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On the heals of Google’s announcement that they are investing $1 billion in housing across the Bay Area, I thought it fitting that this month’s Transmission should be the article I wrote about employer-assisted housing.
Without further ado…
Requiring Employers to Assist Employees with Housing Would Unleash Innovation
BY DREW MEYERS
Originally Published: January 31st, 2019
And as much as real estate geeks would like to believe otherwise, technology can’t fix the problem.
Corporations are required to provide health care. Many provide 401k matching. Parental leave. Flextime. Temporary housing for relocations.
Why not offer the biggest perk of them all?
The Case for Employer-Assisted Housing
Employer-Assisted Housing (EAH) is not the moonshot thinking some might assume. It’s already happening at some level within various sectors of the employment market.
Plenty of nonprofits have invested in housing programs. The University of Washington offers affordable apartment complexes for faculty and staffand a home loan program for buyers while Columbia, UCLA, and Hawaiimaintain similar programs. Teacher Next Door is a national home buying program and West Virginia University offers free housing to some of its nurses.
Although corporate examples aren’t as prevalent, they do exist. In the UK, “Lidl has helped to build 335 homes.” Meanwhile, the Homes for Working Families previously published research and case studies about noteworthy EAH programs within AFLAC, Harley Davidson, CVS, and others.
According to Greater Philadelphia Urban Affairs Coalition, the main incentive for employers is clear: attracting and retaining quality employees in a competitive job market. Additional benefits include: enhancing quality of employee life by decreasing commute times and alleviating housing costs, revitalizing communities by “pump[ing] relatively ‘lazy’ capital on corporate balance sheets directly into the economy”, and improving civic engagement.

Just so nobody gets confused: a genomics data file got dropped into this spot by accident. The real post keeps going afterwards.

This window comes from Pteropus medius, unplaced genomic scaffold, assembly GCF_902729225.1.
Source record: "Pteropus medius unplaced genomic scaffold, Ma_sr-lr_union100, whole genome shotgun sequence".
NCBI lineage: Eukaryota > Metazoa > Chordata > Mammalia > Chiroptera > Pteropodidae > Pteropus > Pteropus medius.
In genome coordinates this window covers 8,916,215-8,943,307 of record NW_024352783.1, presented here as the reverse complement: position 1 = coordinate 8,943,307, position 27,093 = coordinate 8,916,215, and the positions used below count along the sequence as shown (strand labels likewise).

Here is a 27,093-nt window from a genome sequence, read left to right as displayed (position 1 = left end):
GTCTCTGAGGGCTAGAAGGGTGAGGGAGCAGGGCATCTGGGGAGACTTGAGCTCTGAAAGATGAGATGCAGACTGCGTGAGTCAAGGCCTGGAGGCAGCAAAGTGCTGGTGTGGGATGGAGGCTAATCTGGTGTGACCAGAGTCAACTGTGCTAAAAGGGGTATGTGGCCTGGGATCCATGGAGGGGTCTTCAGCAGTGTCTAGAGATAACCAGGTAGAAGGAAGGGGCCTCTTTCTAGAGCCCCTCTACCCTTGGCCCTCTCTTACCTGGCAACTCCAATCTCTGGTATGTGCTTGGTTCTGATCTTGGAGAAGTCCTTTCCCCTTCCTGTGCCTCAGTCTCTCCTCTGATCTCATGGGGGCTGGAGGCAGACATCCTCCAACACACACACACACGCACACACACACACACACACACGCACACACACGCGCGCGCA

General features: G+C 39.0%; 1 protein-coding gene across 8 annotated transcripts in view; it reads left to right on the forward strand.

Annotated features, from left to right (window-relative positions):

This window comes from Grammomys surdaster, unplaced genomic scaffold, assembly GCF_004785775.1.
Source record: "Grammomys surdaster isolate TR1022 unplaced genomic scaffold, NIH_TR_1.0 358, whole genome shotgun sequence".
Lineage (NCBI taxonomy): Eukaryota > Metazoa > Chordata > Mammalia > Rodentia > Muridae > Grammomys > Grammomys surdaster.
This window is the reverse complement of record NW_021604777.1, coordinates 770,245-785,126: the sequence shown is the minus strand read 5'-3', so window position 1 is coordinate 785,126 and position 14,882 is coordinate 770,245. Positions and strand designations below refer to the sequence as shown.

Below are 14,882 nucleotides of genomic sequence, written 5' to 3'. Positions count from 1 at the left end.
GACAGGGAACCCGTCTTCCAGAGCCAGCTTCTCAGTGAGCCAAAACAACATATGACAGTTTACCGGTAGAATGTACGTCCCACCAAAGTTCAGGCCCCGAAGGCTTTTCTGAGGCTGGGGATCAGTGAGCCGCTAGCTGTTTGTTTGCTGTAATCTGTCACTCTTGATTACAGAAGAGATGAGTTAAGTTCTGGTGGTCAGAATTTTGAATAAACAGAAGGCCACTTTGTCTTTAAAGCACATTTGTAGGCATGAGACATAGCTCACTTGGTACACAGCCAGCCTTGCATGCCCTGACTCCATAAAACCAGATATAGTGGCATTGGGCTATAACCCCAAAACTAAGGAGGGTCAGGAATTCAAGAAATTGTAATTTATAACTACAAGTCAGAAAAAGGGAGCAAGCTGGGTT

The incentive for employees is equally clear: driving down rent costs by leasing entire floors/buildings rather than units or becoming the landlord themselves by developing the supply using their own balance sheet. They would additionally, save on management fees, control rents, and play a role in the appreciation of their employees’ communities.
While some counter that employer-managed apartment communities in close proximity to the office lead to less diversity and reduced work-life balance, research actually shows that lower commuting times greatly impact work satisfaction for the positive—on the happiness spectrum, adding a mere 20 minutes to an employee’s daily commute is equivalent to a 19 percent pay cut.
At every level, EAH makes sense for those employees priced out of the local market, and for employers eager to recruit and retain the best talent possible. Look no further than movements within the tech industry to see the validity of EAH.
In 2017, Google put $800 million into properties (locked) to house 11,000 employees and ordered 300 modular units from Factory OS at a cost of $25 to $30 million. Facebook is currently working on a planned community that includes “1.75 million square feet of new office space, 1,500 housing units, and a 112,500-square-foot hotel.”
Their endeavors into home building “could transform what it means to live and work in Silicon Valley … and simultaneously alter the traditional relationship between employer and employee” for the thousands without the capital and manpower to make multi-million dollar investments with a 10 to 20 year outlook.
Ushering in a Sea of Change of Innovation
Some movement, however, is not enough to combat the housing crisis. What if, as is the case with health care, companies above a certain size were mandated to provide housing assistance? How would changing the conversation from “you should” to “you must” change the industry landscape?
Talent competition would drive employers innovation to differentiate on a broader spectrum of services. The real kicker is the distribution potential: imagine if corporations were incentivized to onboard customers.
What if Weyerhaeuser made every employee a cash buyer by using Ribbon or FlyHomes? What if every Starbucks barista were offered a Super maintenance subscription? What if every Proctor and Gamble manager was provided a Setter home manager? What if Walmart contributed $75 per month toward a down payment for any home purchased with the help of an eXp agent? What if UPS purchased renters insurance through Lemonade for all their drivers?
Sam Le Pard, adviser at Arc & Co, mentions “The greatest beneficiaries of corporate-sponsored accommodation will likely be professional serviced accommodation providers.” That means a boon for a sector I called out in my 2019 predictions: alternative lodging providers like Lyric, Stay Alfred, and Domicile.
A change is coming and housing assistance/perks offers the largest untapped upside for employers to differentiate in a global war for talent. Since housing is not a core competency of corporations, tech startups and brokerages alike should be thinking strategically about how to help them offer innovative services to their workforces.
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